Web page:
On Wed, 24 Jul 2013 12:46:59 +0200, Alan McKinnon wrote: > > What does that mean? set1 and one of set2 or set 3? Or both set1 and > > set2 or set3 only? I'm not sure how this would be useful but I can > > certainly see how it would cause confusion and problems, but I hadn't > > heard if it before. > > > > > > It's standard mathematical set operators. In maths, a set is defined as > "a collection of well-defined objects". Sets have no dupes. > > http://en.wikipedia.org/wiki/Set_%28mathematics%29 > http://en.wikipedia.org/wiki/Set_theory > > Sets have several well-defined operations that can be done on them: > union, intersection, difference plus a few others. > > @set1+@set2/@set3 reduces to: > > all the elements of set1 and set2 without the elements that are in set3 > (/ is difference). > > As an example, assume portage ships two sets @kde and @kdedev: > > @kde > kdeadmin-meta > kdebase-meta > kdemultimedia-meta > kdepim-meta > ... > > @kdedev > kdewebdev-meta > kdebindings-meta > kdesdk-meta > > > However, kmail sucks and akonadi sucks moar, so define for yourself > > @suckykde > kdepim-meta > > And add to your world sets: > > @kde+@kdedev/@suckykde >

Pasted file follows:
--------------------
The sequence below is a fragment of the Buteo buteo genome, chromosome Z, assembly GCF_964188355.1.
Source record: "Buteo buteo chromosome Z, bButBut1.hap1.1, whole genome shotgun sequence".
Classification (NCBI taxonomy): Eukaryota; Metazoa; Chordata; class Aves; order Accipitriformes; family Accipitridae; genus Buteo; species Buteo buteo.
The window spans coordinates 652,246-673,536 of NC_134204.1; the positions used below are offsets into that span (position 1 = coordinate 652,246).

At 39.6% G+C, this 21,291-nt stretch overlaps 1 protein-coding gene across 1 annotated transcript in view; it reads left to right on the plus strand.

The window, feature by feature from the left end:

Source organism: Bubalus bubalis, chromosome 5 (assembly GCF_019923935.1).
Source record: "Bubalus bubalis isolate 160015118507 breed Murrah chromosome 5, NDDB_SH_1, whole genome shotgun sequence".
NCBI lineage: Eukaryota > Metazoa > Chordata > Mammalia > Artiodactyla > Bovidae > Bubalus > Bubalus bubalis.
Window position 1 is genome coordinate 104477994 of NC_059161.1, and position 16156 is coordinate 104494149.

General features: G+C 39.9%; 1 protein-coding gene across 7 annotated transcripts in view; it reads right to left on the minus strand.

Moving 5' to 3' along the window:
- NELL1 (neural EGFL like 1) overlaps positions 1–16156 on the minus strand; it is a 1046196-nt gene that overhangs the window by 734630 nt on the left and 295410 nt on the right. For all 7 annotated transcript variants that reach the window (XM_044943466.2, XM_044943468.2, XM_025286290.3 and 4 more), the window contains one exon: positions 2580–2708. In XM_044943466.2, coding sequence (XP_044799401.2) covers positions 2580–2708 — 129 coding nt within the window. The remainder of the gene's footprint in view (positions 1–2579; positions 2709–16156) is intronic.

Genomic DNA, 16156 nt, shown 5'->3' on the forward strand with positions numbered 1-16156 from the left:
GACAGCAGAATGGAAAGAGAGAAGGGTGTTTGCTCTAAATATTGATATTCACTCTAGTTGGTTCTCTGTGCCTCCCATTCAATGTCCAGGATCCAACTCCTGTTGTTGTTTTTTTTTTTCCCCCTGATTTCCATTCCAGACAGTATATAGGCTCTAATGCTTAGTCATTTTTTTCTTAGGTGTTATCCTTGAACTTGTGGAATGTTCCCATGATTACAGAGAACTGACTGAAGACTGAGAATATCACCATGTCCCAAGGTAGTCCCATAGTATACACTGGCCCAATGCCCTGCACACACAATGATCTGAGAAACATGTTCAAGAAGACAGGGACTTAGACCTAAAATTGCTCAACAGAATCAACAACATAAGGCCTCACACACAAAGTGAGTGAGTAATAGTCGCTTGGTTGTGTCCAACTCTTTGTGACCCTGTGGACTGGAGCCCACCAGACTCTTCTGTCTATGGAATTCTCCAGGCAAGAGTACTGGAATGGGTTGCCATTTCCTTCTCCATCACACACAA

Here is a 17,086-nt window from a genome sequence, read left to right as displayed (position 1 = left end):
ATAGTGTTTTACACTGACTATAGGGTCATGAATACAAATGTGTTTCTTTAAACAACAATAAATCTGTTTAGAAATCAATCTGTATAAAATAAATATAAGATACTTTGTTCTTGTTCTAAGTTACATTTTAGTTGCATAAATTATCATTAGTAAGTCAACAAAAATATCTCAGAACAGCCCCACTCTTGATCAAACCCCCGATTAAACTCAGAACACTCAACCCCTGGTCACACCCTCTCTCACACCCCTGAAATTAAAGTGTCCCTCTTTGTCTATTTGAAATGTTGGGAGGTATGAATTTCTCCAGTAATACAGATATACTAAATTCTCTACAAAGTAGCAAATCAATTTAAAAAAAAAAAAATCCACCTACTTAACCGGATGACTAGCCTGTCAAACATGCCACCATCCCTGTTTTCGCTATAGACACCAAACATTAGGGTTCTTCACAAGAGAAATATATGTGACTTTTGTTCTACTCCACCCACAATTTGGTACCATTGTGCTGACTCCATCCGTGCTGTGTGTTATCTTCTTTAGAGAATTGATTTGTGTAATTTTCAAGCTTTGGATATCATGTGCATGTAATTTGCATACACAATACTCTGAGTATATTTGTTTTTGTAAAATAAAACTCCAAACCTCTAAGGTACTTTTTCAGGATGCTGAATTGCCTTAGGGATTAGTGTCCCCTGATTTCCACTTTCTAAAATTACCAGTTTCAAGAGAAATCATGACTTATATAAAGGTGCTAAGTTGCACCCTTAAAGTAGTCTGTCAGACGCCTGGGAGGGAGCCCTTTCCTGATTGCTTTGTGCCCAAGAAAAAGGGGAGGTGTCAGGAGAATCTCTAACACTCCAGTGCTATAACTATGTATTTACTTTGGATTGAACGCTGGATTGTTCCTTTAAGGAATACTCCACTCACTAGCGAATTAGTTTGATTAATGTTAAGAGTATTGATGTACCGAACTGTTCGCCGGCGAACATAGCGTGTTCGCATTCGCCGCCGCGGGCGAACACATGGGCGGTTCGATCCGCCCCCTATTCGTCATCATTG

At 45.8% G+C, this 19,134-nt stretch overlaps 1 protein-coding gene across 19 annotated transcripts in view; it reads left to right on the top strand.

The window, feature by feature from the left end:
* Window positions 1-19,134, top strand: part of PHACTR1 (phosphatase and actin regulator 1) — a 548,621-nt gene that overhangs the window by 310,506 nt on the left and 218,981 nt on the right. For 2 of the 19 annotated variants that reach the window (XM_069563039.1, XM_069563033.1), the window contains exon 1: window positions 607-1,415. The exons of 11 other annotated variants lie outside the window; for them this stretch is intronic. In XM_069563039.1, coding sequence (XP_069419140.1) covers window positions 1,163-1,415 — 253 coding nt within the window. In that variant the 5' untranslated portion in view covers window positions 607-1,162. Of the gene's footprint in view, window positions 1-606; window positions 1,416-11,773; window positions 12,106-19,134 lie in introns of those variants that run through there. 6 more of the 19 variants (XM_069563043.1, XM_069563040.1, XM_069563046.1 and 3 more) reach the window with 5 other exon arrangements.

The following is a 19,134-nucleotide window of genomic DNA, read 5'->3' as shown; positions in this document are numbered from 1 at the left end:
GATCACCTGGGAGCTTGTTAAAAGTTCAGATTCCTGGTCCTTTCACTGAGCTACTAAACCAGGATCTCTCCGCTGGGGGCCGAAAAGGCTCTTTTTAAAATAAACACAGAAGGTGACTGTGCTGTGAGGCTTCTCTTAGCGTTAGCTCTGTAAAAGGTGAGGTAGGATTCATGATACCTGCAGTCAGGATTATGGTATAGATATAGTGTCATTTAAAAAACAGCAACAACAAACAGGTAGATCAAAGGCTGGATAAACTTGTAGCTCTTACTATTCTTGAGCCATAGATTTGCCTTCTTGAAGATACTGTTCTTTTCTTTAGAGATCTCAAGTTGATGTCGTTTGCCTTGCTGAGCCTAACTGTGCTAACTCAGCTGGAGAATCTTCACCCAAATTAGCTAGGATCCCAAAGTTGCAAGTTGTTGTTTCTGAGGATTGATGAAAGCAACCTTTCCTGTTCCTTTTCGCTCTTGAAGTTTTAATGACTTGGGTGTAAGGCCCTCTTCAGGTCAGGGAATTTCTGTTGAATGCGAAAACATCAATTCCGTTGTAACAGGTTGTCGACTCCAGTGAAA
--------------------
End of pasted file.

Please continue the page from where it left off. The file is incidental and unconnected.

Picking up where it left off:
I see, what about operator precedence, is that equivalent to (@kde+@kdedev)/@kdesuckykde or @kde+(@kdedev/@kdesuckykde) It's been a long time since I studied set operators at Uni :( -- Neil Bothwick I cna ytpe 300 wrods pre mniuet!!!
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